Vintage postbag, January 1985

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An Armstrong Siddeley

Sir,

Your article “Out of the Past”, page 1345 November issue, concerning the 1924 30 hp Armstrong Siddeley owned by Lady Ewart, has awakened my memories. According by my records this was almost certainly the car I purchased in 1945 from a car hire company in London for the princely sum of £26. I used it for delivering newspapers until 1947, it had absolutely no power having covered something over 200,000 miles with the very minimal of mechanical expenditure. Its virtues were complete reliability in all weathers, plus leaving it in low gear would allow it to make its own way down any straight road at about 3 mph whilst I dashed in and out of houses.

Having no further use for this huge box on wheels I swapped it for a 2-seater Austin 7 convertible — the new owners were a group of soldiers stationed appropriately at a local Army petrol depot in Hertfordshire. I saw it regularly up to 1950, when I moved from the area. Thank you for reminding me of happier days of Armstrong Siddeley ownership.

Best wishes for an excellent magazine.

Poole J. D. Hubbuck (Ex-member Armstrong-Siddeley Motors Design Team)

Pontiac Details

Si,

Reader Kraayeveld’s letter in September regarding Pontiac can be quickly answered. The 1927 Pontiacs did indeed have two wheel brakes. Other specifications include a Carter Carburetter, Delco Remy Ignition, a 110 in wheelbase, a 4.18 gear ratio and 3¼ in x 3¼ in bore and stroke. The Oaklands were quite different. The wheelbase in 1923 was 115 in and dropped to 113 from 1924 through 1927 and then jumped to 117. Pontiac stayed with 113 in through 1930. A simple measurement of the wheelbase on Kraayeveld’s car can clear things up.

The Oakland six cylinder engine throughout 1928 was a long stroke unit of 4¾ in and did not resemble the more modern Pontiac block. The Oakland unit was always substantially larger than the Pontiac.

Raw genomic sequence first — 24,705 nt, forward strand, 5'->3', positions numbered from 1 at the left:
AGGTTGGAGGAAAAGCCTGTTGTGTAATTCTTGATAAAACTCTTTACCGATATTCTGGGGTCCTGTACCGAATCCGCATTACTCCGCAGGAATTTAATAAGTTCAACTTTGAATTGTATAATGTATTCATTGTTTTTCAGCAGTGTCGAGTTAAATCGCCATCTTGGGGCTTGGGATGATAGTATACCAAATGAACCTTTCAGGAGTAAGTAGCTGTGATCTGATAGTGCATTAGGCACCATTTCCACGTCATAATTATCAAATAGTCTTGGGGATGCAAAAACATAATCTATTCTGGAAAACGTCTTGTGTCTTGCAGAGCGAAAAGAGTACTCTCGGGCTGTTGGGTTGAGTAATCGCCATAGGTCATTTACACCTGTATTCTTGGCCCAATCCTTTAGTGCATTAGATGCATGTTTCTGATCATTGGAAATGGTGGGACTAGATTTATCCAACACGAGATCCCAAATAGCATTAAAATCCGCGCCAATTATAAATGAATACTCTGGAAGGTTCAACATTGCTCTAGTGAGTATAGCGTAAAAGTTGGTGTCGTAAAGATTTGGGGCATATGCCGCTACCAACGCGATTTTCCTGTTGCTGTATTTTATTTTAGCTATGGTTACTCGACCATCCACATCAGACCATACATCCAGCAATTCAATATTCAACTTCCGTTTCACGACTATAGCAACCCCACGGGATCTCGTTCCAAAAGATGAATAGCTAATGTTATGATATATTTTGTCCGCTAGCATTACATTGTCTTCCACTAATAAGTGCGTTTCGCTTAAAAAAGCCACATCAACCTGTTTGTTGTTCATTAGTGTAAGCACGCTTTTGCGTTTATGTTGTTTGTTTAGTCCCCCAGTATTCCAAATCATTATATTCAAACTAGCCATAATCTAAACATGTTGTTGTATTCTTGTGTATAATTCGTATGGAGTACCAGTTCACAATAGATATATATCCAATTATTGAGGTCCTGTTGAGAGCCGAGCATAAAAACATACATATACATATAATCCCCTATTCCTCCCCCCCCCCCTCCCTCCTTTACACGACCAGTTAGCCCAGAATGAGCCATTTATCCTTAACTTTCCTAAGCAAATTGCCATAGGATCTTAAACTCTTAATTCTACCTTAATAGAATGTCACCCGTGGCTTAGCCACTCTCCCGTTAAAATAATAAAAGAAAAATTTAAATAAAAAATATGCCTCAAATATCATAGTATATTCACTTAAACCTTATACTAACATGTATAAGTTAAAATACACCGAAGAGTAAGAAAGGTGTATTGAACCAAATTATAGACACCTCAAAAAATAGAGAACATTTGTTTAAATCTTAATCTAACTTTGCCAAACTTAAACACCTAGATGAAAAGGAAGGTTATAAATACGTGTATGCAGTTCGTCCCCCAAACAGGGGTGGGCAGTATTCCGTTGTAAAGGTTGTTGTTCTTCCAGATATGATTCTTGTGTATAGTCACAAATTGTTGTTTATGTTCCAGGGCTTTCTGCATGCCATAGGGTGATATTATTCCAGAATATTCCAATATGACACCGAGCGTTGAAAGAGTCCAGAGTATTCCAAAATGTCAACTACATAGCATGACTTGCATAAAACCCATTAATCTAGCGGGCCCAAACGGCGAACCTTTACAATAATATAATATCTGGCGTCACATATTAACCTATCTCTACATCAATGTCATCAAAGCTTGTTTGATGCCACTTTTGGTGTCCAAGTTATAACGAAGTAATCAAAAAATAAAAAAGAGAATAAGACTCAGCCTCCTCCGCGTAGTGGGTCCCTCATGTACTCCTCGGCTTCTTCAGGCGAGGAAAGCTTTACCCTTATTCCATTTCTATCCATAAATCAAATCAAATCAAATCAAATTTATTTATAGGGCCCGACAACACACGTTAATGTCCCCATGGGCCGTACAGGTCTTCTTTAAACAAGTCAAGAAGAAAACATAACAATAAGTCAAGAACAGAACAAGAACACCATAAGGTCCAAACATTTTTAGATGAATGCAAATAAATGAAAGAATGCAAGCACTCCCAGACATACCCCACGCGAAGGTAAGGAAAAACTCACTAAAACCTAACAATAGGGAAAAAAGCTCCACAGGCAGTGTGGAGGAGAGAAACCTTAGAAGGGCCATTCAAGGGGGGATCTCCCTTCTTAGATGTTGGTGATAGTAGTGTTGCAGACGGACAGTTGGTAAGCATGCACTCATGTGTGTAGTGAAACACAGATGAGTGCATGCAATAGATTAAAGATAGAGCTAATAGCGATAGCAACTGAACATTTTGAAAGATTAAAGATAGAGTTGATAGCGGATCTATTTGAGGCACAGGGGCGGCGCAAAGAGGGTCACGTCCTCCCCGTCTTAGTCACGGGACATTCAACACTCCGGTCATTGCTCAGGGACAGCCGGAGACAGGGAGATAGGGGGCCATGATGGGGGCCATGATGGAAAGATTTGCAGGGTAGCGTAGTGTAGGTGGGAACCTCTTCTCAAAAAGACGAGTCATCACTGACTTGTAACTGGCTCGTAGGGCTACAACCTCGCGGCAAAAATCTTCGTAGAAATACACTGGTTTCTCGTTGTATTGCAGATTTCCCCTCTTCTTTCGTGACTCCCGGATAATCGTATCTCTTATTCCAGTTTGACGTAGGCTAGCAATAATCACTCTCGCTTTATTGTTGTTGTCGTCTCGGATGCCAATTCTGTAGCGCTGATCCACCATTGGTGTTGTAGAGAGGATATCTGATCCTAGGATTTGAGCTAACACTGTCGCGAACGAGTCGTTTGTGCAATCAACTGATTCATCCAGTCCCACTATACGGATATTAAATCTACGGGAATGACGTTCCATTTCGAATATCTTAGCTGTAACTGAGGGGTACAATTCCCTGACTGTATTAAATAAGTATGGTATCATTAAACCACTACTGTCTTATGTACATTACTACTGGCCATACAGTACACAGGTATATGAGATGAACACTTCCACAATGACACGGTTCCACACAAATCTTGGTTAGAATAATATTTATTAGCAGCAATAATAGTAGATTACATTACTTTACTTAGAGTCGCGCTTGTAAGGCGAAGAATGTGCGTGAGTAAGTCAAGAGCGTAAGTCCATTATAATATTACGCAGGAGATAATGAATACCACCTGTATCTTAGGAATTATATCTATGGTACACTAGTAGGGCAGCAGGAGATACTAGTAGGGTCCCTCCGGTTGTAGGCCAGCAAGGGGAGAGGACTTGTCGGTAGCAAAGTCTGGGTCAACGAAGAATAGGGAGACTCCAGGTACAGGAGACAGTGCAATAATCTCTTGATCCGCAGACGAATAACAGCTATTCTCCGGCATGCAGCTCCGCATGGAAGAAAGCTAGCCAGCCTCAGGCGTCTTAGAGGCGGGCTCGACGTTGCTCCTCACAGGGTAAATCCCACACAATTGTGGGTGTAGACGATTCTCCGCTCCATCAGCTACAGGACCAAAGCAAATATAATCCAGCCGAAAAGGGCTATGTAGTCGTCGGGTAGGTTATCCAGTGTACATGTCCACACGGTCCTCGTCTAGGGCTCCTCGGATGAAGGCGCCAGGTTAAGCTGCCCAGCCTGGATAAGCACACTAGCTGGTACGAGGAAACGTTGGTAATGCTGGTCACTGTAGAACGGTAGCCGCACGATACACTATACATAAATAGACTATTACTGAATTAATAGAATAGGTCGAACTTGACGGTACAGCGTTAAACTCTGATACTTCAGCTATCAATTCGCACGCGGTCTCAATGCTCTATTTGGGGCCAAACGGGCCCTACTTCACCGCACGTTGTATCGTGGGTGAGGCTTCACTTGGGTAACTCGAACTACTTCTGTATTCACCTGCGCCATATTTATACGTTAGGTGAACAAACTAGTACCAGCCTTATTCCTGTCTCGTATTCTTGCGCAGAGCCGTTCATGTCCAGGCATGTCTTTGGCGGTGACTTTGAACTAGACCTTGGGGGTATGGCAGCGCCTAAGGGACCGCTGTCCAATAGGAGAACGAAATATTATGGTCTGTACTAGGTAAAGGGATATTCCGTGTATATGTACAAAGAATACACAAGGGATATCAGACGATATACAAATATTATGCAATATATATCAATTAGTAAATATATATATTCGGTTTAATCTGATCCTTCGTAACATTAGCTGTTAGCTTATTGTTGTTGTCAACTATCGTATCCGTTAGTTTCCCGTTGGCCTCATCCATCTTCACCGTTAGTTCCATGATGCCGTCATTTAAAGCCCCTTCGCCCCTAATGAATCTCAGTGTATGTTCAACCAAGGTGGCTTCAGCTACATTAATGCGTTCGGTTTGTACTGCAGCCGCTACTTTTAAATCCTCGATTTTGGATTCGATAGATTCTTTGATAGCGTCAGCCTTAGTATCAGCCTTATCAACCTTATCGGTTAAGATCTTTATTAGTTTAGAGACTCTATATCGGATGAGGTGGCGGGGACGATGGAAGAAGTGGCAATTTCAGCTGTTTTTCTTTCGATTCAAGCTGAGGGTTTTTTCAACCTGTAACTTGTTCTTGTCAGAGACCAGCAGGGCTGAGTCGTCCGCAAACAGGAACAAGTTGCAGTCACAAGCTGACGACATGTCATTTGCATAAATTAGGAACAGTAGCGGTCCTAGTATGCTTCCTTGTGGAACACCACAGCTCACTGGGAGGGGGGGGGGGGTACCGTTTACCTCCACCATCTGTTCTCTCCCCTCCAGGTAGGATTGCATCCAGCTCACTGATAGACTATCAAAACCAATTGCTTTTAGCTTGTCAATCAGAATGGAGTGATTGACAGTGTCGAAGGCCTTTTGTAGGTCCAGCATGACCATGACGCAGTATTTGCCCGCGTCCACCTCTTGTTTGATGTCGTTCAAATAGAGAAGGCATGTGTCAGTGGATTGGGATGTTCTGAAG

The Pontac was introduced in January 1926, not 1927. Approximately 41,715 were built in the initial 1926 version.

A final check would be serial numbers. The Pontac primary code is 6-27 plus number. The Oakland code is either 6-44 or 6-54 plus number for the period of the mid-twenties.

Pebble Beach, California Paul Woudenberg

A TT Riley

Sir,

I attach a photograph of the Riley Ulster Imp, AVR 718 which ran in the Ards TT in 1934 entered by A. Freeman and driven by Dr. H. B. Prestwich. I have recently purchased this car, and am trying to gather information about it. Nothing is known about the car after it left the track on lap 6 at Quarry Corner in that event, and an eventual ownership by a Manchester garage in 1945. While now red, the car was originally works dark blue, then red, then black. I intend to restore it in the original blue. The car is sound, and generally original. It led a quiet life after the war, but bears signs of some competition modifications, with further chassis lightening, and painting(!), most of which must be prewar. Are any of your readers able to help me out, especially those with long memories in the North West? I shall be grateful for any help.

Redditch John R. Gathercold